With the Muslim population of Britain doubling every fifteen years, the pressure on its places of worship is intense. No sooner is a mosque built than it overflows. Enter the Cambridge Mosque project, designed by Marks Barfield Architects, which features a flowing timber lattice for Europe’s first sustainable mosque. With a strongly contemporary design that also reflects both Islamic and British sacred traditions, timber was chosen as the principal material for the building structure because it is one of the most sustainable building materials available. The mosque is testament to the timeless appeal and beauty of timber and perhaps may serve as an inspiration for new mosques here in the Middle East.
We also take a look at the unique Urbach Tower – a 14m-tall timber tower made from self-shaping wood. Engineers have harnessed the natural shrinking process of wood to create the first self-twisted tower in Germany and this pioneering development constitutes a paradigm shift in timber manufacturing from elaborate and energy-intensive mechanical forming processes that require heavy machinery to a process where the material shapes entirely by itself. More importantly, it represents a shift in design thinking, as well as new computational simulations for more accurate predictions, which now allow us to use this moisture induced swelling and shrinking to design and program specific self-shaping movements at a larger scale.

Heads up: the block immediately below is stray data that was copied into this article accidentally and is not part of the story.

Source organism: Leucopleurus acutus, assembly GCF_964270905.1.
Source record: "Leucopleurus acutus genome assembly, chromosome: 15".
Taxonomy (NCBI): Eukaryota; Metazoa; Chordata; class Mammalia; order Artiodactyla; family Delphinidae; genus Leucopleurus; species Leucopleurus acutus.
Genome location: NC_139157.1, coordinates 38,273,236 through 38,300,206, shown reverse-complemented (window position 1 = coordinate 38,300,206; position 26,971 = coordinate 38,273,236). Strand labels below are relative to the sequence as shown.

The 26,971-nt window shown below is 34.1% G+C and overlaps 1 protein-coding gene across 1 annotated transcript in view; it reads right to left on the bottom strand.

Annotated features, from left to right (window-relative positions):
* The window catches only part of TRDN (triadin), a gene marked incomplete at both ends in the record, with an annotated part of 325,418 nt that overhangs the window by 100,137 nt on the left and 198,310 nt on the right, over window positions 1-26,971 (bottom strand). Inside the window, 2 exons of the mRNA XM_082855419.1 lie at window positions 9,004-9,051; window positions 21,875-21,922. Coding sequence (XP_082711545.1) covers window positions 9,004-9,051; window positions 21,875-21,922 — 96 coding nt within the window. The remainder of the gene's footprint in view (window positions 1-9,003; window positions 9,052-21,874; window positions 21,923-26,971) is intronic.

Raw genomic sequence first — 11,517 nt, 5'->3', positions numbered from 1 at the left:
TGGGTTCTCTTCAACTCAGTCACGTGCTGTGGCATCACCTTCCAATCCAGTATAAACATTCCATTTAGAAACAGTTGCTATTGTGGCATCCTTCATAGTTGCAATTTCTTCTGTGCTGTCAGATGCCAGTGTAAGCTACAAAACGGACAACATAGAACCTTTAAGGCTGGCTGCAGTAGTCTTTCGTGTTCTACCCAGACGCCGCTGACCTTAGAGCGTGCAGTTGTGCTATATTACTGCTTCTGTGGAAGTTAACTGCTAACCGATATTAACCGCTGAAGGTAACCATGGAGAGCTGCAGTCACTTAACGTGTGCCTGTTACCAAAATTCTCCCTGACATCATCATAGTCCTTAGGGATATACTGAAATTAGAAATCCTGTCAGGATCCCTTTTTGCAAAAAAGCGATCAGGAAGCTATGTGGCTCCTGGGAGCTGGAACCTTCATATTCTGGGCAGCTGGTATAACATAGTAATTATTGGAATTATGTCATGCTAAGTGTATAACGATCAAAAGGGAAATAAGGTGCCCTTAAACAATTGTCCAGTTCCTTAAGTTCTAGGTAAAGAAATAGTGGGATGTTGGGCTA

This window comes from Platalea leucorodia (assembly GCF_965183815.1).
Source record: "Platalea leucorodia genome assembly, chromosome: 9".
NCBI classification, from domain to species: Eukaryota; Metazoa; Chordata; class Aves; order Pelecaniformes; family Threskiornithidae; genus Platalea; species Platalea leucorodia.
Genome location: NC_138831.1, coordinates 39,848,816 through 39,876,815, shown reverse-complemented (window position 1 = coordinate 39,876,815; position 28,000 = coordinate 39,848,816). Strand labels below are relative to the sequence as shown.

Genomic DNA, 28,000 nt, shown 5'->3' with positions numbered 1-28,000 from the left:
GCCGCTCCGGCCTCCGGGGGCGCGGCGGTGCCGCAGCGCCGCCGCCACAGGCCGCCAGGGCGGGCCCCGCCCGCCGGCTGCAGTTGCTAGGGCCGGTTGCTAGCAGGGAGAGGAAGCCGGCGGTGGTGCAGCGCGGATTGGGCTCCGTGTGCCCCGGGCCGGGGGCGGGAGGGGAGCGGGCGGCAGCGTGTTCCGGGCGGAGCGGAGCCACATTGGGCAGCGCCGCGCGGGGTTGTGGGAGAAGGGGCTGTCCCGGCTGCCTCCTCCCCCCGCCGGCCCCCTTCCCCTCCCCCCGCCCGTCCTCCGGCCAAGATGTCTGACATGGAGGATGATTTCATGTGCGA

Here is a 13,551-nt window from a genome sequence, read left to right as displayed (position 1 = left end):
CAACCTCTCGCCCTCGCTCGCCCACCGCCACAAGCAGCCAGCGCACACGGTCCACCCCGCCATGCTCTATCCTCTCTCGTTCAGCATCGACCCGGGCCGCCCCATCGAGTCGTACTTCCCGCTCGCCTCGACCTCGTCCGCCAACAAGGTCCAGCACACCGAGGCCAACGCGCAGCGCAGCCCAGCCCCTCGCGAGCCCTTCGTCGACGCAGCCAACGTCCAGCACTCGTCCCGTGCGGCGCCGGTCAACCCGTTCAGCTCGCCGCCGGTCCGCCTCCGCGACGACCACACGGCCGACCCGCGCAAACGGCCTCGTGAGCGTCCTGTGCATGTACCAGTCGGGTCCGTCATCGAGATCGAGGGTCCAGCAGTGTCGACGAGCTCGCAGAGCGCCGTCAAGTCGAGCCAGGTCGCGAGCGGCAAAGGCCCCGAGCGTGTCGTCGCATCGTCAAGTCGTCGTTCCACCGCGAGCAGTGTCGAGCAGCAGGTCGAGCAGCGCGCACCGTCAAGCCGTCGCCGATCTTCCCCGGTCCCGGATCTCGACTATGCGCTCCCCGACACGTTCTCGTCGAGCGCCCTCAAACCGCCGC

Upon its completion in March of this year, Mjøstårnet in Norway was officially verified as the world’s tallest timber tower by the Council on Tall Buildings and Urban Habitat (CTBUH). Designed by Voll Arkitekter, it took the title of world’s tallest timber building from the 53m-high Brock Commons Tallwood House in Vancouver, which has a hybrid wood and concrete structure and Treet in Bergen, Norway, which is 49m high. We take an in-depth look at the construction of this landmark timber tower and we also hear from the architects themselves who outline the design inspiration and thought process behind this engineering marvel.
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